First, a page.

Okay! Back to books that are actually physically present in my own home and have been read by at least one member of my family. Part 2 will be the fiction books I bought for the high school library but haven't actually read myself (yet--you know I'm going to be reading most of the books I bought).
The Witch of Blackbird Pond by Elizabeth George Speare--This is classified as a children's novel, but the main character is a 16-year-old girl. Children can read it, but I think teenagers would like it, too. I love it, and have read it many times.
Constance, a Story of Early Plymouth by Patricia C. Clapp--This is the imagined diary of the real Constance Hopkins, who was only 14 when she came with her father and stepmother as part of the original settlement of the Plymouth Colony. It's very historically detailed, and supposed to be quite accurate, although I know very little about Plymouth so I can't vouch for that. In fact, all I know about Plymouth I learned from this book, which I have read many times.
Down the Common: A Year in the Life of A Medieval Woman by Anne Baer--I picked this book up on a whim at my college bookstore and have read it several times in the many intervening years. It's another meticulously researched book that has engaging characters. What I love about it is that although the details of medieval life as obviously particular to the time, the author did a fantastic job of expressing the commonalities of a woman's life through every time period.
Memoirs of a Geisha by Arthur Golden--This book feels so real, it's hard to believe it's actually fiction. I have a copy that I've read many times, and I bought a copy for the high school library.
These Is My Words by Nancy E. Turner--Maybe I should have just titled this High School Historical Fiction. I do enjoy good historical fiction. This is good. Excellent, in fact. It is, again, a fictional diary of a real person, a woman who homesteaded in the Tucson area in the 1880s. There are a couple of intense scenes of sexual assault, so I would definitely recommend this for older teenagers, but the overall writing and story are just so engrossing.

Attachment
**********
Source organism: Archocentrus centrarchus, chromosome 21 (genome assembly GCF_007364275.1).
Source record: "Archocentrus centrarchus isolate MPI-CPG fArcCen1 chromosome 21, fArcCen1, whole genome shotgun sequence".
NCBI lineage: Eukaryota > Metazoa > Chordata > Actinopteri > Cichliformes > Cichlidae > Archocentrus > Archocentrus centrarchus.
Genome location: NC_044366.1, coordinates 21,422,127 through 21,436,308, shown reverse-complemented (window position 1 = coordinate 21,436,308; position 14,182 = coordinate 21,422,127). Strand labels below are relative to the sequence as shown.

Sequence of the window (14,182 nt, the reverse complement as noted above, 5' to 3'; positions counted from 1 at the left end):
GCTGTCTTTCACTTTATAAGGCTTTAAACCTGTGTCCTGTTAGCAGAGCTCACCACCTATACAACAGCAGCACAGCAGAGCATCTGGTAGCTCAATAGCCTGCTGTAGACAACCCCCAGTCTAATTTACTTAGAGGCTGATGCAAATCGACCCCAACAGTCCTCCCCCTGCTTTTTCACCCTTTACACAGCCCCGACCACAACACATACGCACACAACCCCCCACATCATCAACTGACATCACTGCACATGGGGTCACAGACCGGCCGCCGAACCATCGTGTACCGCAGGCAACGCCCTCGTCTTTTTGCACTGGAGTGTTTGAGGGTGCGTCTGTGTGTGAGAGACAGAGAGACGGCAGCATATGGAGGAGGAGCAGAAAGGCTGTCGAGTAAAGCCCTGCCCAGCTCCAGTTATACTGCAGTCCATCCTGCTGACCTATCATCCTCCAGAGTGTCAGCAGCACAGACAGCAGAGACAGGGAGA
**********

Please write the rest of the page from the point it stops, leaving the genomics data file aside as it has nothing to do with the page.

Deathwatch by Robb Wright-- A. bought this for the boys. The blurb on the front of this book is, "In the desert without food, clothes, or water and hunted by a madman with a .358 Magnum." This did not spark my interest, but my boys LOOOOVE this book. They've each read it multiple times. And then I found several copies of it in the boxes of books that have been taught in classrooms at the school. It won a mystery award in the 1970s, too, so although I can't personally vouch for it, I think I can safely recommend it.
Alas, Babylon by Pat Frank--Written in 1959, this is described as the classic novel of a post-nuclear apocaplyse. Despite the scary subject, the story is actually quite optimistic in its portrayal of how the survivors, well, survive. It doesn't have anything really objectionable in it, either, and both my older boys have read my old copy so many times it fell apart and I bought a new one.
The Adventures of Robin Hood by Roger Lancelyn Green--There are, of course, many versions of the classic Robin Hood story. My boys like this one. It seems to have been first published in the 1950s, and the language is slightly old-fashioned but not unreadable.
I'll stop here. More to come, though!
What would you add to this list of high school fiction?